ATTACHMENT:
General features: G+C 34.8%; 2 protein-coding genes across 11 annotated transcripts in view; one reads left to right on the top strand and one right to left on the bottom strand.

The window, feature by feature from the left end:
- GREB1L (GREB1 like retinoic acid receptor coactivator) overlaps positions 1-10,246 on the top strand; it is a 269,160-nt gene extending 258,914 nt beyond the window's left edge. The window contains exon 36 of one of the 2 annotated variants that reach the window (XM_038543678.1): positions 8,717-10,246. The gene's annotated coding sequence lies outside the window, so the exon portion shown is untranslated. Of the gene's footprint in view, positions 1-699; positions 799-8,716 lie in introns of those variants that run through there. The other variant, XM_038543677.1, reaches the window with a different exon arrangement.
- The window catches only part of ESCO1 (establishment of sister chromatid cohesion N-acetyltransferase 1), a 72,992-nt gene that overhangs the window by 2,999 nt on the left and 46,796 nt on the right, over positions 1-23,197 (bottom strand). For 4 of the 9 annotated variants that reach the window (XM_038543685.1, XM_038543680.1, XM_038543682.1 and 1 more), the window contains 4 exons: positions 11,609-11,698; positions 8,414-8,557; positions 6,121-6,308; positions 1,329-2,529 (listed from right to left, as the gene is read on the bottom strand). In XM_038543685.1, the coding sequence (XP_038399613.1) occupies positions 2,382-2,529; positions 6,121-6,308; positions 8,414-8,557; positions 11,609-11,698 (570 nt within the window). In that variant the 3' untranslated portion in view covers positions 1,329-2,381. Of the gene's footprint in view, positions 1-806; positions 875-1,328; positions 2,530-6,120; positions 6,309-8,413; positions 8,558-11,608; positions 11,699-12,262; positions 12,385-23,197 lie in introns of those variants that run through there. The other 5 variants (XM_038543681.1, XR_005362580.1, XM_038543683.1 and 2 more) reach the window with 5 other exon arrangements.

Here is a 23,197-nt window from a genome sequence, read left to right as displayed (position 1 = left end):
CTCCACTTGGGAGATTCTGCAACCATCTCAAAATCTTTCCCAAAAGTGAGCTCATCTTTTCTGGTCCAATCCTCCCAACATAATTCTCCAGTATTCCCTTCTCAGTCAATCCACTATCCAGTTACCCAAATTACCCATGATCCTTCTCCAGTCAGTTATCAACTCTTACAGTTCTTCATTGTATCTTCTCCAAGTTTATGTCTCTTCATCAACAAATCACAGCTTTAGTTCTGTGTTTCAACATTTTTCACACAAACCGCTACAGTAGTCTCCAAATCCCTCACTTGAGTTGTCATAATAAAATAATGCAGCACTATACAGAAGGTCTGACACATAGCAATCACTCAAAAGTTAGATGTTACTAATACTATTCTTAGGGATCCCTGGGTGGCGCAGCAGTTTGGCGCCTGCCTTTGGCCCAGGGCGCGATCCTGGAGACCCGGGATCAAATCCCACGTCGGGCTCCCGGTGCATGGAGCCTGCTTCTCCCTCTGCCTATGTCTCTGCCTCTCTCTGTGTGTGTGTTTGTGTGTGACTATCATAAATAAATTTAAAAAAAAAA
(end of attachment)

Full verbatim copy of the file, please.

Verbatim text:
General features: G+C 34.8%; 2 protein-coding genes across 11 annotated transcripts in view; one reads left to right on the top strand and one right to left on the bottom strand.

The window, feature by feature from the left end:
- GREB1L (GREB1 like retinoic acid receptor coactivator) overlaps positions 1-10,246 on the top strand; it is a 269,160-nt gene extending 258,914 nt beyond the window's left edge. The window contains exon 36 of one of the 2 annotated variants that reach the window (XM_038543678.1): positions 8,717-10,246. The gene's annotated coding sequence lies outside the window, so the exon portion shown is untranslated. Of the gene's footprint in view, positions 1-699; positions 799-8,716 lie in introns of those variants that run through there. The other variant, XM_038543677.1, reaches the window with a different exon arrangement.
- The window catches only part of ESCO1 (establishment of sister chromatid cohesion N-acetyltransferase 1), a 72,992-nt gene that overhangs the window by 2,999 nt on the left and 46,796 nt on the right, over positions 1-23,197 (bottom strand). For 4 of the 9 annotated variants that reach the window (XM_038543685.1, XM_038543680.1, XM_038543682.1 and 1 more), the window contains 4 exons: positions 11,609-11,698; positions 8,414-8,557; positions 6,121-6,308; positions 1,329-2,529 (listed from right to left, as the gene is read on the bottom strand). In XM_038543685.1, the coding sequence (XP_038399613.1) occupies positions 2,382-2,529; positions 6,121-6,308; positions 8,414-8,557; positions 11,609-11,698 (570 nt within the window). In that variant the 3' untranslated portion in view covers positions 1,329-2,381. Of the gene's footprint in view, positions 1-806; positions 875-1,328; positions 2,530-6,120; positions 6,309-8,413; positions 8,558-11,608; positions 11,699-12,262; positions 12,385-23,197 lie in introns of those variants that run through there. The other 5 variants (XM_038543681.1, XR_005362580.1, XM_038543683.1 and 2 more) reach the window with 5 other exon arrangements.

Here is a 23,197-nt window from a genome sequence, read left to right as displayed (position 1 = left end):
CTCCACTTGGGAGATTCTGCAACCATCTCAAAATCTTTCCCAAAAGTGAGCTCATCTTTTCTGGTCCAATCCTCCCAACATAATTCTCCAGTATTCCCTTCTCAGTCAATCCACTATCCAGTTACCCAAATTACCCATGATCCTTCTCCAGTCAGTTATCAACTCTTACAGTTCTTCATTGTATCTTCTCCAAGTTTATGTCTCTTCATCAACAAATCACAGCTTTAGTTCTGTGTTTCAACATTTTTCACACAAACCGCTACAGTAGTCTCCAAATCCCTCACTTGAGTTGTCATAATAAAATAATGCAGCACTATACAGAAGGTCTGACACATAGCAATCACTCAAAAGTTAGATGTTACTAATACTATTCTTAGGGATCCCTGGGTGGCGCAGCAGTTTGGCGCCTGCCTTTGGCCCAGGGCGCGATCCTGGAGACCCGGGATCAAATCCCACGTCGGGCTCCCGGTGCATGGAGCCTGCTTCTCCCTCTGCCTATGTCTCTGCCTCTCTCTGTGTGTGTGTTTGTGTGTGACTATCATAAATAAATTTAAAAAAAAAA